This is a bit like what happens in our brains when we try new things and push ourselves out of our comfort zones.

The term Neuroplasticity just means that our brains are able to adapt and change over time rather than being ‘fixed’ – they're able to rewire themselves to make new connections in response to learning and stimulation.

We used to say that “you can’t teach an old dog new tricks” because of a belief that once you had matured and become set in your ways, it was impossible for the brain to continue to grow; but this concept has been proven to be incorrect.

Even in our more mature years, our brains can form new connections and strengthen the existing ones, and this comes about when we engage in new experiences and learn new things.

It’s when we stop being comfortable and we challenge ourselves, even if just a little bit, that this happens.

Hence the popularity of things like sudoko and crosswords which are promoted as “brain training” activities to help stave off cognitive degeneration.

The key thing is that repetitive activities that you are familiar with, and keep you in your comfort zone, will not help – challenging yourself every day is what will.

Clearing Brambles: Challenges in Personal Growth

Personal growth is tough; it’s impossible to achieve by always hanging out in our comfort zones.

A rambler on a steep hill looking dejected and demoralised

Going back to the metaphor, the rambler may find a fallen tree blocking the new path that they are trying to walk, or there may be points in the hill where the incline seems just too steep for them to be able to climb.

They might lack confidence to overcome these obstacles and feel demoralised; they might even feel like they want to give up and go back to the old path.

The challenges that we face in our day to day lives are like these obstacles that the rambler experiences - but it doesn’t have to be the end of the road.

Drawing on resilience, the rambler can catch their breath and muster the strength to get up the incline or over the tree.

In the same way, when we encounter challenges to forming new habits or perspectives, it’s important to draw on our resilience to keep going.

Remember, setbacks and challenges are part and parcel of life; they’re an integral part of the journey, but they are also what helps us be stronger when we come out the other side.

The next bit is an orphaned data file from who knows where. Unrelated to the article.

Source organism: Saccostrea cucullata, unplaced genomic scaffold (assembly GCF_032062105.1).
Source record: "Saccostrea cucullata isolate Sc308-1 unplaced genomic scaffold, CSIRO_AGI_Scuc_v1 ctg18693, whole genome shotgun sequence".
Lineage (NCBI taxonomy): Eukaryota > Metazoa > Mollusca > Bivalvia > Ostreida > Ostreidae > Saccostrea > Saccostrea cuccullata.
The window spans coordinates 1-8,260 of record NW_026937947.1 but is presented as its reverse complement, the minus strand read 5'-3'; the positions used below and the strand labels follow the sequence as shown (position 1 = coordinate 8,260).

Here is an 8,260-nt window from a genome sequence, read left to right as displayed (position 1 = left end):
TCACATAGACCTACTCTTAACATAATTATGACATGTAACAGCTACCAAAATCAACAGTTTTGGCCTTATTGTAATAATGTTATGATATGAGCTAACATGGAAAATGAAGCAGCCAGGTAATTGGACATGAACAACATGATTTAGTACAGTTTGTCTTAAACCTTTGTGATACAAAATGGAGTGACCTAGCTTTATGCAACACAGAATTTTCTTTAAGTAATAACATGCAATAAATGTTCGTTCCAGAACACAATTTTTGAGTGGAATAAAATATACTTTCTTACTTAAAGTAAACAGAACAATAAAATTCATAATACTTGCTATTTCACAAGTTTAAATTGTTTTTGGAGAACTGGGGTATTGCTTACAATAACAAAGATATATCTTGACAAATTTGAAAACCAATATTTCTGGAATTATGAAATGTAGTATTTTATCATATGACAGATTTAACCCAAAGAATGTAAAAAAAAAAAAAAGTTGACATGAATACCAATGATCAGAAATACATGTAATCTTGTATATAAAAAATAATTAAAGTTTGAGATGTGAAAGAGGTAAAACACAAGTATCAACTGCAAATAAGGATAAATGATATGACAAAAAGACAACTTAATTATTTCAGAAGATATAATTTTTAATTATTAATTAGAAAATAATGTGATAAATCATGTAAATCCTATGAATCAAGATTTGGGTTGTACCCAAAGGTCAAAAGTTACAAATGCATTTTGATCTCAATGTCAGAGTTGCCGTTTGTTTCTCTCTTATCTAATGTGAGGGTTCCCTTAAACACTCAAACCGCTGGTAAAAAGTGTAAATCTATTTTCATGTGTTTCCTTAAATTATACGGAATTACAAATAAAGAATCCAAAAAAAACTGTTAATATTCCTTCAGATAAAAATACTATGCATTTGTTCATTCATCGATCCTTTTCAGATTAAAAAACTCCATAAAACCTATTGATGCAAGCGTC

We learn from the experience of navigating the obstacles that life puts in front of us, and with each challenge that we address and overcome, the stronger we become and the more reinforced are the new pathways in our brains.

The Fading Old Path: Neural Adaptation in Action

A view of an overgown part of a forest with a fallen tree, which would be difficult to navigate

Above I mentioned that whilst the rambler is battling through the brambles on the new path, the old path will start to become overgrown – without regular footfalls to keep it clear nature will very soon reclaim the path and make it difficult to walk again.

A similar process happens in our brains – when we experience new things and work on developing new skills we are forging new neural pathways and the old neural pathways associated with familiar habits and behaviours start to weaken through lack of use.

With each repetition we are reinforcing the new connections, which are supporting our growth and adaptability, while the old connections wither away.

This is called neural adaptation and is a remarkable testament to the brain’s ability to adapt and change over time.

Charting Your Own Neural Course: Personal Exploration

So, just as our metaphorical rambler faces a choice between the familiar and the unknown when choosing which path to walk, we all too encounter times in our lives when we have to decide whether to stay in our comfort zones or to be willing to experience a little discomfort in the service of helping ourselves, whether that’s through adaptation to change or developing and growing new skills.

The beauty of personal exploration and growth lies in the journey itself, not necessarily in the final destination.

If we embrace the uncertainties that present themselves to us and move towards, rather than way, the challenges of life, then we allow ourselves the opportunity to chart our own neural course and shape our minds to serve us rather than hinder us.

So, take mindful steps, cultivate your resilience, celebrate your victories along the way and learn a new skill, or develop a new perspective, or face a fear had-on, to chart your own neural course and unlock the potential that lies within you.

A rambler on top of a hill admiring the view of the peak district